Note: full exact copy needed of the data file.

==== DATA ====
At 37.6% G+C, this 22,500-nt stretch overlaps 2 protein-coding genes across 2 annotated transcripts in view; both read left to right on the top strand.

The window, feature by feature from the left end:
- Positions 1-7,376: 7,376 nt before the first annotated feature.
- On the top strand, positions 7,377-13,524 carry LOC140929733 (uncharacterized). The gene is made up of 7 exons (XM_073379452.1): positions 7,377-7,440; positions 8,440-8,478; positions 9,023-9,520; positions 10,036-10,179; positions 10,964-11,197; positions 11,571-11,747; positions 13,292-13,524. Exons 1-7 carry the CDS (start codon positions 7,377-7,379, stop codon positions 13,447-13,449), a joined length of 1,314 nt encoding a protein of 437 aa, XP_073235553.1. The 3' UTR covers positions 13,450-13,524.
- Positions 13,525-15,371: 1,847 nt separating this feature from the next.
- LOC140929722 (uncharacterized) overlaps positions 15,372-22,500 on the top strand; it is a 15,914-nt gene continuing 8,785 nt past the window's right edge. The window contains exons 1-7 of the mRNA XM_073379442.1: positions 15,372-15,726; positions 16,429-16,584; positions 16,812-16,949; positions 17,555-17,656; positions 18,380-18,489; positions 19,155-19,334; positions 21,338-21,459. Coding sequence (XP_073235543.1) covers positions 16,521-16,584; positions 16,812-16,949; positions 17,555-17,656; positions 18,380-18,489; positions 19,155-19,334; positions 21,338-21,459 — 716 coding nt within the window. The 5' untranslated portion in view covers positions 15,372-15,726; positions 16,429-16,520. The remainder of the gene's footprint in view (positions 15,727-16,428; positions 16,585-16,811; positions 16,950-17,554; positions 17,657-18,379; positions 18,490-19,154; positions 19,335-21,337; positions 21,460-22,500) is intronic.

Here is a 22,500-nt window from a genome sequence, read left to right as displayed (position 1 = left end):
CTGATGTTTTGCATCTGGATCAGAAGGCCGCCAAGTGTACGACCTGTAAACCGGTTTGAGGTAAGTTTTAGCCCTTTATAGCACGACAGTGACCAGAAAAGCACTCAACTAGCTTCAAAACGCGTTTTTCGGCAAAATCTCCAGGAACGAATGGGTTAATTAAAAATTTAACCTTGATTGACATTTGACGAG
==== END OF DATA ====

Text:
At 37.6% G+C, this 22,500-nt stretch overlaps 2 protein-coding genes across 2 annotated transcripts in view; both read left to right on the top strand.

The window, feature by feature from the left end:
- Positions 1-7,376: 7,376 nt before the first annotated feature.
- On the top strand, positions 7,377-13,524 carry LOC140929733 (uncharacterized). The gene is made up of 7 exons (XM_073379452.1): positions 7,377-7,440; positions 8,440-8,478; positions 9,023-9,520; positions 10,036-10,179; positions 10,964-11,197; positions 11,571-11,747; positions 13,292-13,524. Exons 1-7 carry the CDS (start codon positions 7,377-7,379, stop codon positions 13,447-13,449), a joined length of 1,314 nt encoding a protein of 437 aa, XP_073235553.1. The 3' UTR covers positions 13,450-13,524.
- Positions 13,525-15,371: 1,847 nt separating this feature from the next.
- LOC140929722 (uncharacterized) overlaps positions 15,372-22,500 on the top strand; it is a 15,914-nt gene continuing 8,785 nt past the window's right edge. The window contains exons 1-7 of the mRNA XM_073379442.1: positions 15,372-15,726; positions 16,429-16,584; positions 16,812-16,949; positions 17,555-17,656; positions 18,380-18,489; positions 19,155-19,334; positions 21,338-21,459. Coding sequence (XP_073235543.1) covers positions 16,521-16,584; positions 16,812-16,949; positions 17,555-17,656; positions 18,380-18,489; positions 19,155-19,334; positions 21,338-21,459 — 716 coding nt within the window. The 5' untranslated portion in view covers positions 15,372-15,726; positions 16,429-16,520. The remainder of the gene's footprint in view (positions 15,727-16,428; positions 16,585-16,811; positions 16,950-17,554; positions 17,657-18,379; positions 18,490-19,154; positions 19,335-21,337; positions 21,460-22,500) is intronic.

Here is a 22,500-nt window from a genome sequence, read left to right as displayed (position 1 = left end):
CTGATGTTTTGCATCTGGATCAGAAGGCCGCCAAGTGTACGACCTGTAAACCGGTTTGAGGTAAGTTTTAGCCCTTTATAGCACGACAGTGACCAGAAAAGCACTCAACTAGCTTCAAAACGCGTTTTTCGGCAAAATCTCCAGGAACGAATGGGTTAATTAAAAATTTAACCTTGATTGACATTTGACGAG